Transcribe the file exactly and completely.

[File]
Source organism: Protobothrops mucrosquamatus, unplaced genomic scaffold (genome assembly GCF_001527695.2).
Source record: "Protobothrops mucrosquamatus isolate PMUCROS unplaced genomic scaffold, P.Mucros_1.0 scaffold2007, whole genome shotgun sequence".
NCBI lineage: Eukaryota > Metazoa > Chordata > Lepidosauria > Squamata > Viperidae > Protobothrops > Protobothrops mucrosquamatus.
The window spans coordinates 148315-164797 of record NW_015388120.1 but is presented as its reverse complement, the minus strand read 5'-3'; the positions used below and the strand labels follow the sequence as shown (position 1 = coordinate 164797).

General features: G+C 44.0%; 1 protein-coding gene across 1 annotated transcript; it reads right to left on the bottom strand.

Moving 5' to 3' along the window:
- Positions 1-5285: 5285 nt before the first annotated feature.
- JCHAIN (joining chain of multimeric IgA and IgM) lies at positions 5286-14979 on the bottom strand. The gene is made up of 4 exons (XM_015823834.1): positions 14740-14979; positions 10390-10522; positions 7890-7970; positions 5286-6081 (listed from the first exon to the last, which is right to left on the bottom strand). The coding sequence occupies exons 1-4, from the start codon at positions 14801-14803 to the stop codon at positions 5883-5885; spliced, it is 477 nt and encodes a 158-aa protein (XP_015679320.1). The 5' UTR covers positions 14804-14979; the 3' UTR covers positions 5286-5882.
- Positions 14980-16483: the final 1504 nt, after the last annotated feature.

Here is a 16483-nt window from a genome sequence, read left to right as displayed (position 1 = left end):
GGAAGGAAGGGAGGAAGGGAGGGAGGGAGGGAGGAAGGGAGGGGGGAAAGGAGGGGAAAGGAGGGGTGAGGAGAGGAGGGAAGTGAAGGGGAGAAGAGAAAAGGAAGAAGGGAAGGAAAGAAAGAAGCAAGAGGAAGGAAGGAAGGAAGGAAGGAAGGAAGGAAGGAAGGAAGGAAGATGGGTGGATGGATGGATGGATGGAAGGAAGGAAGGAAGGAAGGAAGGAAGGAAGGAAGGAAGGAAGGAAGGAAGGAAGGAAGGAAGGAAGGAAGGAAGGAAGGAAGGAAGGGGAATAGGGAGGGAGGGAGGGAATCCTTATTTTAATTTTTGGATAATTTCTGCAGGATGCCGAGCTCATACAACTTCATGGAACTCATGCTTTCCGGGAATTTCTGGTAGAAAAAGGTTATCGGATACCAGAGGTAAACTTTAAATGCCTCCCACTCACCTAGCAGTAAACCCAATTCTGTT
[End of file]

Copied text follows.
Source organism: Protobothrops mucrosquamatus, unplaced genomic scaffold (genome assembly GCF_001527695.2).
Source record: "Protobothrops mucrosquamatus isolate PMUCROS unplaced genomic scaffold, P.Mucros_1.0 scaffold2007, whole genome shotgun sequence".
NCBI lineage: Eukaryota > Metazoa > Chordata > Lepidosauria > Squamata > Viperidae > Protobothrops > Protobothrops mucrosquamatus.
The window spans coordinates 148315-164797 of record NW_015388120.1 but is presented as its reverse complement, the minus strand read 5'-3'; the positions used below and the strand labels follow the sequence as shown (position 1 = coordinate 164797).

General features: G+C 44.0%; 1 protein-coding gene across 1 annotated transcript; it reads right to left on the bottom strand.

Moving 5' to 3' along the window:
- Positions 1-5285: 5285 nt before the first annotated feature.
- JCHAIN (joining chain of multimeric IgA and IgM) lies at positions 5286-14979 on the bottom strand. The gene is made up of 4 exons (XM_015823834.1): positions 14740-14979; positions 10390-10522; positions 7890-7970; positions 5286-6081 (listed from the first exon to the last, which is right to left on the bottom strand). The coding sequence occupies exons 1-4, from the start codon at positions 14801-14803 to the stop codon at positions 5883-5885; spliced, it is 477 nt and encodes a 158-aa protein (XP_015679320.1). The 5' UTR covers positions 14804-14979; the 3' UTR covers positions 5286-5882.
- Positions 14980-16483: the final 1504 nt, after the last annotated feature.

Here is a 16483-nt window from a genome sequence, read left to right as displayed (position 1 = left end):
GGAAGGAAGGGAGGAAGGGAGGGAGGGAGGGAGGAAGGGAGGGGGGAAAGGAGGGGAAAGGAGGGGTGAGGAGAGGAGGGAAGTGAAGGGGAGAAGAGAAAAGGAAGAAGGGAAGGAAAGAAAGAAGCAAGAGGAAGGAAGGAAGGAAGGAAGGAAGGAAGGAAGGAAGGAAGGAAGATGGGTGGATGGATGGATGGATGGAAGGAAGGAAGGAAGGAAGGAAGGAAGGAAGGAAGGAAGGAAGGAAGGAAGGAAGGAAGGAAGGAAGGAAGGAAGGAAGGAAGGAAGGGGAATAGGGAGGGAGGGAGGGAATCCTTATTTTAATTTTTGGATAATTTCTGCAGGATGCCGAGCTCATACAACTTCATGGAACTCATGCTTTCCGGGAATTTCTGGTAGAAAAAGGTTATCGGATACCAGAGGTAAACTTTAAATGCCTCCCACTCACCTAGCAGTAAACCCAATTCTGTT